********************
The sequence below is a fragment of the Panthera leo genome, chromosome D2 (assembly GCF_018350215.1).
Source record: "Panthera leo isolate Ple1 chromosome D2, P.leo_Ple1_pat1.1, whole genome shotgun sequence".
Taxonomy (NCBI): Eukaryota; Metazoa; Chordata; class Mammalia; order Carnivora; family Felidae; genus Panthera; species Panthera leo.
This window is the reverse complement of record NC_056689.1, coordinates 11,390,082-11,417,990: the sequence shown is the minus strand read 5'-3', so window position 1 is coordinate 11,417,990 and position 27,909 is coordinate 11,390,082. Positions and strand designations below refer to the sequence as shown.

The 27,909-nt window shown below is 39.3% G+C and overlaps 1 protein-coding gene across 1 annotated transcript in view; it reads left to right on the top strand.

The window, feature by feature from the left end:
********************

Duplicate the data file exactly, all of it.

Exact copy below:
The sequence below is a fragment of the Panthera leo genome, chromosome D2 (assembly GCF_018350215.1).
Source record: "Panthera leo isolate Ple1 chromosome D2, P.leo_Ple1_pat1.1, whole genome shotgun sequence".
Taxonomy (NCBI): Eukaryota; Metazoa; Chordata; class Mammalia; order Carnivora; family Felidae; genus Panthera; species Panthera leo.
This window is the reverse complement of record NC_056689.1, coordinates 11,390,082-11,417,990: the sequence shown is the minus strand read 5'-3', so window position 1 is coordinate 11,417,990 and position 27,909 is coordinate 11,390,082. Positions and strand designations below refer to the sequence as shown.

The 27,909-nt window shown below is 39.3% G+C and overlaps 1 protein-coding gene across 1 annotated transcript in view; it reads left to right on the top strand.

The window, feature by feature from the left end: